While San Diego’s 70 miles of coastline invites visitors to simply unwind under its sunny blue skies, Catalina Island promotes the idea of relaxed island living. Its largest city, the quaint harbor town of Avalon, is dotted with cozy boutique hotels, sleepy beachside cafes and narrow streets that are only wide enough to accommodate the golf carts that serve as the island’s main form of transportation. In fact, you won’t even find a traffic signal on Catalina. Should you require a bit more action, the island and its surrounding waters are a haven for snorkeling, kayaking, scuba diving and glass-bottom boat rides. But keep in mind, that, although just 86 miles apart, there are only a handful of ways to reach Catalina from San Diego.
The Big Boys
Major cruise lines, such as Carnival, Princess Cruises and Celebrity Cruises, make stops at Catalina Island, but their schedules vary drastically from season to season. Catalina is rarely the final disembarkation port for a cruise, but instead remains a stop along the way to destinations such as Long Beach or San Francisco. At time of publication, Royal Caribbean was the only line with a cruise departing from San Diego with a stop in Catalina.
Keeping It Old School
Set in the heart of downtown, the Maritime Museum of San Diego provides unique opportunities to travel to Catalina upon the historic Californian, the Golden State’s official tall ship. Once a year, the lavish ship, a replica of the 1847 Revenue Cutter C.W. Lawrence, makes a week-long trip to the Channel Islands. Although you’ll be traveling with an experienced crew, you’ll also receive sailing lessons during the excursion and will be expected to take your turn standing watch and hauling and rigging lines. The ship will anchor off the coast of Catalina for its first stop, where you’ll spend your days kayaking, snorkeling and exploring the island on foot before sailing on to Santa Barbara and Santa Rosa Islands.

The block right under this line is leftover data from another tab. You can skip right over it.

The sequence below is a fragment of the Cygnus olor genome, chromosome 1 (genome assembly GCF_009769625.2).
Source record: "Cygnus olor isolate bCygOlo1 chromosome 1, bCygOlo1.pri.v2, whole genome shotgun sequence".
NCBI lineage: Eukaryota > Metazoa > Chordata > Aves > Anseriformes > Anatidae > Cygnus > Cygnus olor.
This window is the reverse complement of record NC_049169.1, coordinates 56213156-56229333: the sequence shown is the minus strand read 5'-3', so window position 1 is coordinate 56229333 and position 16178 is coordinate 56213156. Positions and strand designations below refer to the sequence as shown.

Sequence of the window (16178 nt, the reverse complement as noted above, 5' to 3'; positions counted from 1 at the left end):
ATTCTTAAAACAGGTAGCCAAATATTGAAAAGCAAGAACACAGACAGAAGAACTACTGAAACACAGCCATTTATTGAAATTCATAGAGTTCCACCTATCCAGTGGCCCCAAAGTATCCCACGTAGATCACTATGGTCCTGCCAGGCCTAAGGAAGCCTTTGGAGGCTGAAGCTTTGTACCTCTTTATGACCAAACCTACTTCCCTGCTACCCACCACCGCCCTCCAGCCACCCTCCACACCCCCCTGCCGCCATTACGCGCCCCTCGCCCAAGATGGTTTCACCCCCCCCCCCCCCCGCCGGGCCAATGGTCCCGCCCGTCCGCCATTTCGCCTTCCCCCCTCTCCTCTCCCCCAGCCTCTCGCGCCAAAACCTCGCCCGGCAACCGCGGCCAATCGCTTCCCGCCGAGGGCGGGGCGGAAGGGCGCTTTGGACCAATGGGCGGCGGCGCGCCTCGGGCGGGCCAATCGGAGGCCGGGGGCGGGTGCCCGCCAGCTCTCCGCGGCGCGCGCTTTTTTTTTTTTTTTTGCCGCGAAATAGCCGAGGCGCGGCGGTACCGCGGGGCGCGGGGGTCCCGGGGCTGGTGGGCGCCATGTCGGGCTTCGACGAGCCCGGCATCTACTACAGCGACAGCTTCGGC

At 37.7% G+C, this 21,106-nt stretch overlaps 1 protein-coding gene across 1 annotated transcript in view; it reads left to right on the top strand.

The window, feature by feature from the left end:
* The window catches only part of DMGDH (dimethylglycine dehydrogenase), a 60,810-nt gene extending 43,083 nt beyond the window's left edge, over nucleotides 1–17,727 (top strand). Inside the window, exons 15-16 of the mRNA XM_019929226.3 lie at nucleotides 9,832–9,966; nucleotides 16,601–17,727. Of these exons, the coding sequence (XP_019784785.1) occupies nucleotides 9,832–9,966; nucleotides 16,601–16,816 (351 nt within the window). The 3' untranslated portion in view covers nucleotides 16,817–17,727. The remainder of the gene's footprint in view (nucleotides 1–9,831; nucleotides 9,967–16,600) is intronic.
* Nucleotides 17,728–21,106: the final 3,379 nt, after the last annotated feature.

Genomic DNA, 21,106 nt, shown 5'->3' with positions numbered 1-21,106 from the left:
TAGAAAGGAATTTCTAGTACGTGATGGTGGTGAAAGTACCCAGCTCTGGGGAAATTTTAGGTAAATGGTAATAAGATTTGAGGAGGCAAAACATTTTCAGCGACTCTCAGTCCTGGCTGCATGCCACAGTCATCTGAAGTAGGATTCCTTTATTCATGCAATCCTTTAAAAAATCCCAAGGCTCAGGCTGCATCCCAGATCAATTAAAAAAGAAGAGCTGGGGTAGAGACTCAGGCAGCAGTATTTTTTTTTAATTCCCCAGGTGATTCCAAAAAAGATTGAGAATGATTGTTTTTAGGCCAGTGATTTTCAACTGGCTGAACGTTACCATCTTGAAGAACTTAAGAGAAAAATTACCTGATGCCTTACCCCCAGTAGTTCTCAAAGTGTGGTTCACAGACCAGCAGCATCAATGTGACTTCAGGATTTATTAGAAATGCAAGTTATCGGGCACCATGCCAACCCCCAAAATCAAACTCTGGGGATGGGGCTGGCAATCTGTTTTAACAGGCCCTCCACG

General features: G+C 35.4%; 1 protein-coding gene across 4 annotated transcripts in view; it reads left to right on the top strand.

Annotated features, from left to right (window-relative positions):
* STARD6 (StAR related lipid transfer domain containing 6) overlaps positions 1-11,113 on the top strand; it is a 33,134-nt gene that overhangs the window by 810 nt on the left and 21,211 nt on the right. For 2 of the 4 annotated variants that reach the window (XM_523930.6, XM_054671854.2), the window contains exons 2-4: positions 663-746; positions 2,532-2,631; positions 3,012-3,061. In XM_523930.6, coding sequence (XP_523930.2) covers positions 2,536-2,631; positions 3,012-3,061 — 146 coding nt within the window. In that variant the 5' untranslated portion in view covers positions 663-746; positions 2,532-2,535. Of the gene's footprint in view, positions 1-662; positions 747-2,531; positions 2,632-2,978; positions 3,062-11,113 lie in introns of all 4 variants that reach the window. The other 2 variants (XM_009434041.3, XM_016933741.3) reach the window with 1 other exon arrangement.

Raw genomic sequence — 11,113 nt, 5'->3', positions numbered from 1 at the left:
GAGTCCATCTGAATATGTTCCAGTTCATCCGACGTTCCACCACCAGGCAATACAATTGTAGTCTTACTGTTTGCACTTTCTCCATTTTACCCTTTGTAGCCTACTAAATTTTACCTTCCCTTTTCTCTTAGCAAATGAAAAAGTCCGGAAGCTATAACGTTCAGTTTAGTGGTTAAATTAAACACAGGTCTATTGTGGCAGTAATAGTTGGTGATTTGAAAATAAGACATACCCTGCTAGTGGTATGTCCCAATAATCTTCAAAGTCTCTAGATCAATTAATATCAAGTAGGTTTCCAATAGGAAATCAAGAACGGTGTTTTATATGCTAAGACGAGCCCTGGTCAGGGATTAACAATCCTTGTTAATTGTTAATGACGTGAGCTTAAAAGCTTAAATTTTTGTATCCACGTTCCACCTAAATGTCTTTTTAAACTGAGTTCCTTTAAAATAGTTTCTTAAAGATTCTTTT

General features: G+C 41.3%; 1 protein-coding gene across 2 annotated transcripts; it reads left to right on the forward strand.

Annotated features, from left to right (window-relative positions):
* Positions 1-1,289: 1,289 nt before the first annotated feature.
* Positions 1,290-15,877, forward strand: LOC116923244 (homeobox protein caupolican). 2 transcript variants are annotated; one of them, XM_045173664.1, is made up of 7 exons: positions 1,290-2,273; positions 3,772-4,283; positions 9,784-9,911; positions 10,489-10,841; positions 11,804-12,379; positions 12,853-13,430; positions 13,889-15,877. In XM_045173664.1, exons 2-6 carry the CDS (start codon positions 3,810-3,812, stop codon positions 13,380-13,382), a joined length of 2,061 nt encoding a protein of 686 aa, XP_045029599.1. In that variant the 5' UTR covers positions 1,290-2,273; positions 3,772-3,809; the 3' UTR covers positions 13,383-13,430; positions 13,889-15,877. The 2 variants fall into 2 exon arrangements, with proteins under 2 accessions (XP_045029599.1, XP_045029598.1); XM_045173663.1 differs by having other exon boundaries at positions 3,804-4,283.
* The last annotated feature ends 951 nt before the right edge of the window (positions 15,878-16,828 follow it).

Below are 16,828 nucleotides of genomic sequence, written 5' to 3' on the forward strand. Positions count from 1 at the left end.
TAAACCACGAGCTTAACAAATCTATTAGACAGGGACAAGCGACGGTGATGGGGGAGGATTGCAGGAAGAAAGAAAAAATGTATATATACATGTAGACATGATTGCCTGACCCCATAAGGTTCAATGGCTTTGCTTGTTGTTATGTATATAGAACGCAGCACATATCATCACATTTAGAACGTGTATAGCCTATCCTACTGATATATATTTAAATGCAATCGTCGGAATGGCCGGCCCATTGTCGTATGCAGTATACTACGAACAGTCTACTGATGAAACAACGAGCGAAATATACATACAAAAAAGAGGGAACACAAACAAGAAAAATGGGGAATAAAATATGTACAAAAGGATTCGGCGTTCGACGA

Be part of a flotilla on a four-day journey to Catalina, an excursion planned and hosted by the San Diego-based company, Seaforth Boat Rentals. Join the group by securing a spot on a 35-foot catamaran, or, if you’re ASA 103-qualified, by chartering a yacht through the rental company. You can also travel to Catalina without the aid of a flotilla as seasoned sailors can rent sailboats and yachts throughout the year. Boats are available and launched from the company’s five dock locations throughout San Diego, including Mission Bay, Coronado and downtown.
Make the one-hour drive north from San Diego to Dana Point where you can catch the Catalina Express, a 90-minute ferry ride that operates round trip daily and year-round. The high-speed ferry is the most common means for Southern California residents and tourists to reach the island, transporting more than a million visitors annually. Soak up the ocean views from the open-air upper deck or, as an added perk, book a ticket with access to the private lounge, where you can grab a free drink in an elegant setting.